55 found

Year:

  1.  12
    Legitimate Actors of International Law-Making: Towards a Theory of International Democratic Representation.Samantha Besson & José Luis Martí - 2018 - Jurisprudence 9 (3):504-540.
    ABSTRACTThis article addresses the identity of the legitimate actors of international law-making from the perspective of democratic theory. It argues that both states or state-based international organisations, and civil society actors should be considered complementary legitimate actors of international law-making. Unlike previous accounts, our proposed model of representation, the Multiple Representation Model, is based on an expanded, democratic understanding of the principle of state participation: it is specifically designed to palliate the democratic deficits of more common versions of the Principle (...)
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  2.  2
    Formalising Formalism: Weinrib, Aristotle, and the Nature of Private Law.Michael Da Silva - 2018 - Jurisprudence 9 (3):486-503.
    ABSTRACTErnest Weinrib claims that the purpose of private law is to correct injustices between private parties and the use of private laws for consequentialist ends is a distortion. Weinrib’s primary argument highlights the distinctiveness of corrective justice and distributive justice. Weinrib claims to have an Aristotelian proof for their distinctiveness, but formalisation of and commentary on this aspect of his argument are lacking. This piece fills that gap in the literature. It provides purposely and strategically simple formal models of the (...)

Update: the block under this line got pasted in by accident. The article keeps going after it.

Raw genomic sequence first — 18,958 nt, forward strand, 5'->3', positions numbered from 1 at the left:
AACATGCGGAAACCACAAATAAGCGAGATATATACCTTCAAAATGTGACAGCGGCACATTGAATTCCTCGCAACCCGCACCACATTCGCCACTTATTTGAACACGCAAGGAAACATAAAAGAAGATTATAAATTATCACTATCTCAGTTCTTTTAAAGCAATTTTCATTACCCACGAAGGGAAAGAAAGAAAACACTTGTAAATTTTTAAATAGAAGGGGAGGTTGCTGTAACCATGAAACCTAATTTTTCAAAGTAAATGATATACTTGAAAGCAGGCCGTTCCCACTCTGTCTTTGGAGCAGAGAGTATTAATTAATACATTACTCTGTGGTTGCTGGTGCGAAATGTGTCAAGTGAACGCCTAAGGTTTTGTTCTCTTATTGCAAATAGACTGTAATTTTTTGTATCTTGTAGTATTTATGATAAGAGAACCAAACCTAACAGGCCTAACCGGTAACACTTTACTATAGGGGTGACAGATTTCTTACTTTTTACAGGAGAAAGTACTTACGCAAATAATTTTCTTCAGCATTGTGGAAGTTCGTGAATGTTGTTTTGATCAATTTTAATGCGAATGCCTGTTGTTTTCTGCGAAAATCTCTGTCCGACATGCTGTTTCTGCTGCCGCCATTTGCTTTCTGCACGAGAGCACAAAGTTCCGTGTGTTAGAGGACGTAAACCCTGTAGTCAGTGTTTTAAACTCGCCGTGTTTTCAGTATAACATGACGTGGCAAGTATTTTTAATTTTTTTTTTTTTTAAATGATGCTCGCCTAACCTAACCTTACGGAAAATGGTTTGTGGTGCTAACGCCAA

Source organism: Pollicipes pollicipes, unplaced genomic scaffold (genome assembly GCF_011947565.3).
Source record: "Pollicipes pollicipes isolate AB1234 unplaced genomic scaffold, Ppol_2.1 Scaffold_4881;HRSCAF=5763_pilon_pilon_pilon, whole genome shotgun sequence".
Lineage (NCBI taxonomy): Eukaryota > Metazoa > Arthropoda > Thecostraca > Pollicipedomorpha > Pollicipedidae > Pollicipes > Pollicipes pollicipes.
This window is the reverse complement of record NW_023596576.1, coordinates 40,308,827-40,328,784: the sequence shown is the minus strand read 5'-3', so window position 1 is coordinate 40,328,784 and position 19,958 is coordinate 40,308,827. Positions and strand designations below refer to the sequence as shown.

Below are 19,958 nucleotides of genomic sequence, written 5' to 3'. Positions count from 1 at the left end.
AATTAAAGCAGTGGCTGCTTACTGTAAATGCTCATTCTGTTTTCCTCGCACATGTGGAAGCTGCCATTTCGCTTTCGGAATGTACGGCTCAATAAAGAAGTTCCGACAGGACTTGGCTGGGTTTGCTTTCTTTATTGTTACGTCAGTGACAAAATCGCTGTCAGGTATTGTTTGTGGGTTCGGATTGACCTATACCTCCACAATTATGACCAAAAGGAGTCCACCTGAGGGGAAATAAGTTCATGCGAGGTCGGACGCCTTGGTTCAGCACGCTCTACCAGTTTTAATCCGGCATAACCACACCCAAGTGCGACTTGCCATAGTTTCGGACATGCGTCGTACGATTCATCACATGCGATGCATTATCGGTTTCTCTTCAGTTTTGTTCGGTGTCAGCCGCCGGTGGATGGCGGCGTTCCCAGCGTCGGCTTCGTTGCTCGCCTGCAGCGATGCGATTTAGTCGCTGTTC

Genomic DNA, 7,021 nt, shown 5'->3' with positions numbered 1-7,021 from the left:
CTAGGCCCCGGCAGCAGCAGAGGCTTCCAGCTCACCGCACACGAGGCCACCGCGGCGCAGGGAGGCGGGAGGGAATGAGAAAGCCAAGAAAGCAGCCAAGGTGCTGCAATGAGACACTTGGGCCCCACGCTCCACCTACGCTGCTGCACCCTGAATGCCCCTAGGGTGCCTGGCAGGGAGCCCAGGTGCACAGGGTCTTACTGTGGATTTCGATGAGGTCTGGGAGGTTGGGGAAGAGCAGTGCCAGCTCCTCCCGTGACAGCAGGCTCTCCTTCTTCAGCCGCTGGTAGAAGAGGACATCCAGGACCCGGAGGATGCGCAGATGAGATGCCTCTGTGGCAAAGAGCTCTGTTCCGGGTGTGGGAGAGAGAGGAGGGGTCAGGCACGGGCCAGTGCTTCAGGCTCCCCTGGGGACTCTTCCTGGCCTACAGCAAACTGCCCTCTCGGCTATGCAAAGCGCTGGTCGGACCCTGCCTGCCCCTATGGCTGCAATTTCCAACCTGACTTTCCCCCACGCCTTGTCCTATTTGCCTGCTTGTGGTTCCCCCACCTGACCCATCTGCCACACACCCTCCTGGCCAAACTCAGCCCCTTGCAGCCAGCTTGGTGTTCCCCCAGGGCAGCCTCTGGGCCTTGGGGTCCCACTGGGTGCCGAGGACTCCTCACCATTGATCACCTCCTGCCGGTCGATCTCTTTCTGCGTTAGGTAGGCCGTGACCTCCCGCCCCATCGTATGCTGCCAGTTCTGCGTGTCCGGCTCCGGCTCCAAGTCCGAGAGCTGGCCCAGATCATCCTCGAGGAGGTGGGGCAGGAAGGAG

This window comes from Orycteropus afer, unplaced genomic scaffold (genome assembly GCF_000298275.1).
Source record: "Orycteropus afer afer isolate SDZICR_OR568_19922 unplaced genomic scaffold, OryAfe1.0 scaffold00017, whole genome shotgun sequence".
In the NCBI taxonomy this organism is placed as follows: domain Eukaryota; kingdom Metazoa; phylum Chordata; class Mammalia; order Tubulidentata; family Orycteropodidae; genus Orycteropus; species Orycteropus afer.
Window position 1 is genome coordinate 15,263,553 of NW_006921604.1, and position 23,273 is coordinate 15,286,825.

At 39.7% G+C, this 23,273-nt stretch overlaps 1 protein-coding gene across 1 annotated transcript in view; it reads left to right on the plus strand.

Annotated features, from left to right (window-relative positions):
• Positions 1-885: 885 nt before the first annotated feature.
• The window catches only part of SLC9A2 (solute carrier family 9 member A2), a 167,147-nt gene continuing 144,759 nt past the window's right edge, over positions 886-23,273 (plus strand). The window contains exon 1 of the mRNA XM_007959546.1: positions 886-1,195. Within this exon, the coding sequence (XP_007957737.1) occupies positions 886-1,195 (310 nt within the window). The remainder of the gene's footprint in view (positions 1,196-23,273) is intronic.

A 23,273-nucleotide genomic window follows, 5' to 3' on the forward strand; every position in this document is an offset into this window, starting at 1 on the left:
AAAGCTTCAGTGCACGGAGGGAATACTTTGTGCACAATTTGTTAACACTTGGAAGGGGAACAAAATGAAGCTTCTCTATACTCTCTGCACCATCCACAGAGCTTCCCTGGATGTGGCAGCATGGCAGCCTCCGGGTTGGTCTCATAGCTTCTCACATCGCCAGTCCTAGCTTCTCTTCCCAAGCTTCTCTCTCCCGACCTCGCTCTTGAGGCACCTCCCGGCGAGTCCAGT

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  3.  3
    ‘Simply in Virtue of Being Human’? A Critical Appraisal of a Human Rights Commonplace.Raffael N. Fasel - 2018 - Jurisprudence 9 (3):461-485.
    ABSTRACTIt has become a commonplace that human beings possess human rights ‘simply in virtue of being human’. Exactly what this formula entails and whether it is cogent remains largely obscure, however. To remedy this situation, the article distinguishes between an interpretation of the formula according to which ‘being human’ is a practical condition for holding human rights and a reading which takes ‘being human’ to be a moral reason for holding human rights. It argues that only under the second reading (...)
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  4.  14
    The Theories of Rights Debate.David Frydrych - 2018 - Jurisprudence 9 (3):566-588.